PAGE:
Throughout the years, peer-led education and programming have been an essential part of prisoner rehabilitation within the Washington State Department of Corrections (DOC).
Many of these self-sustaining programs – such as Black Prisoners Caucus’ T.E.A.C.H. (Taking Education and Creating History), an initiative which brings higher education to Washington State inmates – were originally established by prisoners out of necessity.
The lack of support from local administrations and the minimal resources dedicated to education, reentry, and recidivism were explored in filmmaker and professor Gilda Shepard’s 2020 documentary Since I Been Down. Recidivism, for those who might not know, is a core criminal justice concept referring to a person’a relapse into criminal behavior.
While these prisoner-taught classes, including many ethnic studies courses, provide a platform for true growth and healing in a place known for its inhumanity, their existence and positive impact on the lives of participants may become a distant memory if the DOC has its way. The department wants to eliminate peer-led programs in favor of an “evidence-based” curriculum.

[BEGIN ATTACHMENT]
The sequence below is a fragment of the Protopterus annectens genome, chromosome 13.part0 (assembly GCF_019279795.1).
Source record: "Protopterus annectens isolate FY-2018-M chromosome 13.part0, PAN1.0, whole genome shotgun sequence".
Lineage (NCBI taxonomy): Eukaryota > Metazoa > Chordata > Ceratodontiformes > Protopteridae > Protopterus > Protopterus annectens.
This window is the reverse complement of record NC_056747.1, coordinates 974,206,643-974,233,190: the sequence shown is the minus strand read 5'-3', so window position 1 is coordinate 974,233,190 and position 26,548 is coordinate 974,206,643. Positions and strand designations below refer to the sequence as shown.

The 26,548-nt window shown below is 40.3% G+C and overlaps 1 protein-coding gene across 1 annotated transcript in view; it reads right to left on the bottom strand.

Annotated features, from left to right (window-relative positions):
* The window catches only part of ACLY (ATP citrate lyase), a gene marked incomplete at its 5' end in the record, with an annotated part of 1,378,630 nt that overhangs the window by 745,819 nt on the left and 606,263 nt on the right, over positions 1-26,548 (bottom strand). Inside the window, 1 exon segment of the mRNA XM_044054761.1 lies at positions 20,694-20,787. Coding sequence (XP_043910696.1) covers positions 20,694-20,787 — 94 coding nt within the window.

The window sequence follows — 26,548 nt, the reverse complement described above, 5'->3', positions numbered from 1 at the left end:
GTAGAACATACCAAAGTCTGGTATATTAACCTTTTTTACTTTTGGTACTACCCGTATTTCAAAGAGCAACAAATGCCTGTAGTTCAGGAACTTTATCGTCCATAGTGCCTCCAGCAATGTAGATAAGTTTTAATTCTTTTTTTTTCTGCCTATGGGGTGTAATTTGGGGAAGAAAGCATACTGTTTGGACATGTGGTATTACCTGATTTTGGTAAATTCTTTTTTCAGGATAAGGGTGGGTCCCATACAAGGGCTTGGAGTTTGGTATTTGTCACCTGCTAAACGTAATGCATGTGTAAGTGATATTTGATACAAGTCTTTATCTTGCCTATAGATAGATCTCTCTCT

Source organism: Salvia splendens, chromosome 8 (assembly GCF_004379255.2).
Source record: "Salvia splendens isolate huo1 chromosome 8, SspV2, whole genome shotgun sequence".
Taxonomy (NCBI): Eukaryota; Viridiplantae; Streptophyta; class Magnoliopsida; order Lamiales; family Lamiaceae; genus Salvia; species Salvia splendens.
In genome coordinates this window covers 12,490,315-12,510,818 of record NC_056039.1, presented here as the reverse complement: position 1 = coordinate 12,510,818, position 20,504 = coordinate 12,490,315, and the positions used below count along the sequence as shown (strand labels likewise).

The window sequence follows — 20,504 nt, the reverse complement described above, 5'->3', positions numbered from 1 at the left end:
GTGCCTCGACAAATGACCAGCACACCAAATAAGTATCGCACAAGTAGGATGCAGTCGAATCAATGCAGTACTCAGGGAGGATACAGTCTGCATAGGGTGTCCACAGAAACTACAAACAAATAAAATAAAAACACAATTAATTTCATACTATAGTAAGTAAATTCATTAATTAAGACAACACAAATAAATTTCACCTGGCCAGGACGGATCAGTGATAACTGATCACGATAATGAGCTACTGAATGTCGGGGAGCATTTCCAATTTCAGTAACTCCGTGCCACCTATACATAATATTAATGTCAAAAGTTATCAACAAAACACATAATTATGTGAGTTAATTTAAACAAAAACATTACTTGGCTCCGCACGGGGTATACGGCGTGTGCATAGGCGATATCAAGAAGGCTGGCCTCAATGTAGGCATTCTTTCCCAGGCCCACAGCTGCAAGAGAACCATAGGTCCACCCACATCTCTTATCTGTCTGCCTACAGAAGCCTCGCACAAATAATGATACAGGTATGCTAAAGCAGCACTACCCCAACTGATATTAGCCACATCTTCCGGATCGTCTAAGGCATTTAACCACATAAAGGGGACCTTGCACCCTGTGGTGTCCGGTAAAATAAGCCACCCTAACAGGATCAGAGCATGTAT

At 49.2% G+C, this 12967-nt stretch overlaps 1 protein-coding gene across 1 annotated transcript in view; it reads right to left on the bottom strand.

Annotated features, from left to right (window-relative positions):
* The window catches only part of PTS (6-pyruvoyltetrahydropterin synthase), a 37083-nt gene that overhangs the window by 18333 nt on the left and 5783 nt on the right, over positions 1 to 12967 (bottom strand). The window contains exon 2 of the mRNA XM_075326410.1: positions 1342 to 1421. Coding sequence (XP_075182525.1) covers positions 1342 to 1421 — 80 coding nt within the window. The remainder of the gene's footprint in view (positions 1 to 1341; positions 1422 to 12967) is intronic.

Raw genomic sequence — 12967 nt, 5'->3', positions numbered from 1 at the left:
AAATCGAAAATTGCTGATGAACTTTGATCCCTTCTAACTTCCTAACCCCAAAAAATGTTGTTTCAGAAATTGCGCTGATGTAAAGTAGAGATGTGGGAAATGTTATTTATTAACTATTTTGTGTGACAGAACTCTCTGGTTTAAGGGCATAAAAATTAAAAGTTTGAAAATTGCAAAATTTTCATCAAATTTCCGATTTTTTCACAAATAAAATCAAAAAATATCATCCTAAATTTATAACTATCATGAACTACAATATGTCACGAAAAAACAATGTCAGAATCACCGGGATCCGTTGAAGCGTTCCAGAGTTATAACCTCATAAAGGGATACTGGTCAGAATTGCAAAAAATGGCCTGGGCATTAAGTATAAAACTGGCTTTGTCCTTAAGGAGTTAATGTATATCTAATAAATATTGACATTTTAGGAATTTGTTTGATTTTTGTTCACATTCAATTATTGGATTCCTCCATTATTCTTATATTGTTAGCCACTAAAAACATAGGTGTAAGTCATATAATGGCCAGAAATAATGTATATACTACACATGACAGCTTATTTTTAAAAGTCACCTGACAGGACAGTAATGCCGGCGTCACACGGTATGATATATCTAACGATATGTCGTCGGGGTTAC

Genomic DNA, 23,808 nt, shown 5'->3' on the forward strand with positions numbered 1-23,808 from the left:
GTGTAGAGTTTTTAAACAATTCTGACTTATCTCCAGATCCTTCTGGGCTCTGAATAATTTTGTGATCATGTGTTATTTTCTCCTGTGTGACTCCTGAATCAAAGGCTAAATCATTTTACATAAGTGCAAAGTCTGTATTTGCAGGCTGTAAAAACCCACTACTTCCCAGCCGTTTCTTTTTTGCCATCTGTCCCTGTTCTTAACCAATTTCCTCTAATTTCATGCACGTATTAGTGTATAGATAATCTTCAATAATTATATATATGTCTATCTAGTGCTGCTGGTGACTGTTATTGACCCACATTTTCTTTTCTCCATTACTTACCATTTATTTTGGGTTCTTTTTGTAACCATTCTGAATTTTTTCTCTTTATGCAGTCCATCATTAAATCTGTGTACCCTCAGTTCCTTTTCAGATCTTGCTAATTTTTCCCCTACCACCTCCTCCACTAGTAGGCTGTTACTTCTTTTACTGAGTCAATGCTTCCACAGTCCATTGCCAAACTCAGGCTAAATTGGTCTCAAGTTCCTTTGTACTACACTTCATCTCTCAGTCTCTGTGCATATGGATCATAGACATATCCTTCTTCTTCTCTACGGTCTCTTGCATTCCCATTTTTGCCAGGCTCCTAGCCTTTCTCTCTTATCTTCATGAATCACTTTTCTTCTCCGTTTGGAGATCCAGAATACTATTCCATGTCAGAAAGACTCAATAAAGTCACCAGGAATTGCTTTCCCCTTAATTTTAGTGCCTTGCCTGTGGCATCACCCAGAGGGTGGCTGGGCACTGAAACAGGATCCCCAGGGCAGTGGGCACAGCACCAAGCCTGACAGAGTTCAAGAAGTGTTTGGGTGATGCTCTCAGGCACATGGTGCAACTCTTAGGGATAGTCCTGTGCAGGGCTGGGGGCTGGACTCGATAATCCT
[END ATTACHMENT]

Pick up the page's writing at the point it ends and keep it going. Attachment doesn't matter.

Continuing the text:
The DOC’s history of co-optation and whitewashing of these peer-led programs under the guise of “evidence-based” rhetoric is nothing new to prisoners who have been forced to protect their intellectual property, the integrity of their classes, and the legacies of resistance for generations.
The latest attack on curriculum by DOC officials in their mission to repress prisoner voices to maintain a white supremacist patriarchal status quo, surrounds a course intended to reduce intimate partner violence and violence against women as a whole.
In 2014, in collaboration with group sponsor Teresa Shiraishi and other advocacy organizations, members of Asian Pacific Islander Cultural Awareness Group (APICAG) founded an Anti-Domestic Violence/Family Communication program at the Clallam Bay Corrections Center.
The core objectives of the class include recognizing types of abusive behavior, understanding how domestic violence may be learned through social attitudes, practicing setting and respecting boundaries, identifying personal values and strategies to achieve choice-value alignment, and understanding how race, class, sexuality, gender, and immigration status intersects with abuse.
As the DOC ramps up its efforts to erase the legacies of cultural awareness groups and replace them with their own watered-down groups like “Diversity,” an effort discussed in a previous IE piece, the same is happening to peer-led programs.
Since 2021, APICAG has worked tirelessly to launch the Anti-Domestic Violence/Family Communication class at the Stafford Creek Corrections Center (SCCC) and was finally approved to begin teaching classes on March 4th, 2023.
As a result of APICAG’s work to maintain group autonomy and advocacy regarding a policy making process, the group’s programs have now come under intense scrutiny by the DOC. All group activities and meetings were suspended without explanation and, unsurprisingly, all DOC-sanctioned groups and programs are still flourishing with full administrative support.